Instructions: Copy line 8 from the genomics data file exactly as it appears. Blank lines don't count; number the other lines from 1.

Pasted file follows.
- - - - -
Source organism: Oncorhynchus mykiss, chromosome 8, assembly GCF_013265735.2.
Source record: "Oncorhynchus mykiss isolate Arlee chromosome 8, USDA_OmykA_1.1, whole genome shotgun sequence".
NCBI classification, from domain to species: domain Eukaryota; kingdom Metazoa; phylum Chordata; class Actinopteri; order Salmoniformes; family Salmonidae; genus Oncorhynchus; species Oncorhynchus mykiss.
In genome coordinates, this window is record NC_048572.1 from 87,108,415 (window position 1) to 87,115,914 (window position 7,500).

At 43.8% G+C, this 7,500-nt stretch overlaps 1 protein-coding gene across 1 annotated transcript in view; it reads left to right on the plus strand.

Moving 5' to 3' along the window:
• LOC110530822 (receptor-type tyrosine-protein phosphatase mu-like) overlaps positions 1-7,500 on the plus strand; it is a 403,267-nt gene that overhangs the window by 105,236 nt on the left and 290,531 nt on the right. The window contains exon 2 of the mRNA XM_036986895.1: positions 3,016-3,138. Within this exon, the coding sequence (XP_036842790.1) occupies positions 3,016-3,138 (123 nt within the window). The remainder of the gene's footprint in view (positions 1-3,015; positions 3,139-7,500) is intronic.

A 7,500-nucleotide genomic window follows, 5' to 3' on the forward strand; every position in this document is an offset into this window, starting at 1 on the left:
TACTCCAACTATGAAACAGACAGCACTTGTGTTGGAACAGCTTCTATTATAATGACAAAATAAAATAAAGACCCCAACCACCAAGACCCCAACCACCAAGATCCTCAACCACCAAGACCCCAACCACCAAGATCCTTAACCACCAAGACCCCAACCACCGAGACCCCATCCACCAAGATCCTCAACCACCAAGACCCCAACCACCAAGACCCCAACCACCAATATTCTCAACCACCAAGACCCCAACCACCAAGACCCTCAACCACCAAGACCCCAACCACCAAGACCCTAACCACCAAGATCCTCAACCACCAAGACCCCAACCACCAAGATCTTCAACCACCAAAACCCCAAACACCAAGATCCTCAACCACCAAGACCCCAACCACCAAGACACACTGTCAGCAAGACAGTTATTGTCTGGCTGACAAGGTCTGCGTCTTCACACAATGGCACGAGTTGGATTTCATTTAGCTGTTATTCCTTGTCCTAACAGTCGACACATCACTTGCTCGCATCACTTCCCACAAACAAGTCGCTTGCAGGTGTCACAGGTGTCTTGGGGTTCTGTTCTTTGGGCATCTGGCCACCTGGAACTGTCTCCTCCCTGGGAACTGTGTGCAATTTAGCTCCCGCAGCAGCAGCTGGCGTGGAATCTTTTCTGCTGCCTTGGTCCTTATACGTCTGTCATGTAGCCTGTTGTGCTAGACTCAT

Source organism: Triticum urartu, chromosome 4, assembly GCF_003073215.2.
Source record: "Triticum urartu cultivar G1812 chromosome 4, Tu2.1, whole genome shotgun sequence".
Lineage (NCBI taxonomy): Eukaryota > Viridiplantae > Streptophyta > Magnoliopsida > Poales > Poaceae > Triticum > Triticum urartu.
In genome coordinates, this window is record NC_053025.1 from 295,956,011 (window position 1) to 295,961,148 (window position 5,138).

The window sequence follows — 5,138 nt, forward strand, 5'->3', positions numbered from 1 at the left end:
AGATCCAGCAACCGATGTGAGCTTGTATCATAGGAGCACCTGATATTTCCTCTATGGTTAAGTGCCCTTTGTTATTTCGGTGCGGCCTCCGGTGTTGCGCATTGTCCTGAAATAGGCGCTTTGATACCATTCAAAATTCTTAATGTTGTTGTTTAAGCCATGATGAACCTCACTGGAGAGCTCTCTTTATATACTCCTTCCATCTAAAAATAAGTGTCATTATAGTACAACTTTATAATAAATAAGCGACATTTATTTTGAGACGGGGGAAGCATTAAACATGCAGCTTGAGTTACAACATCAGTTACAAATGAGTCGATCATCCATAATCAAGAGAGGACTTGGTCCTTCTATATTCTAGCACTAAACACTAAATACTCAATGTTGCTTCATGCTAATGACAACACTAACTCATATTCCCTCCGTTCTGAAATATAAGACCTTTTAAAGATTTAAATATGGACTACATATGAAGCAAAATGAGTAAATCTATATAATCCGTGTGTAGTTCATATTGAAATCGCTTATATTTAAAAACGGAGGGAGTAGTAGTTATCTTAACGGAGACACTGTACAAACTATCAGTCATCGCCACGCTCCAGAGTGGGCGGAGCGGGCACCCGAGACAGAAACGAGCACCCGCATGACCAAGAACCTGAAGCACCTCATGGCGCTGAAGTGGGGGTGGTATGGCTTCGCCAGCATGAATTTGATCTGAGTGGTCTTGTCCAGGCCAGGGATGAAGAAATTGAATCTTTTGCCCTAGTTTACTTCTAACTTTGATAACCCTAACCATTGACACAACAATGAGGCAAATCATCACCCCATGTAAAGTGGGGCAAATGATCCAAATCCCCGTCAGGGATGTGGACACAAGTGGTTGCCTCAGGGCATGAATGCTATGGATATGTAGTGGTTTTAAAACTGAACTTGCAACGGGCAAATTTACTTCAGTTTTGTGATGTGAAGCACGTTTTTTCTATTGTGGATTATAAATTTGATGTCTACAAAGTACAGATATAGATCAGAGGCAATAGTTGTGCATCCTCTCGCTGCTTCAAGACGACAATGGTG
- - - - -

A 7,500-nucleotide genomic window follows, 5' to 3' on the forward strand; every position in this document is an offset into this window, starting at 1 on the left: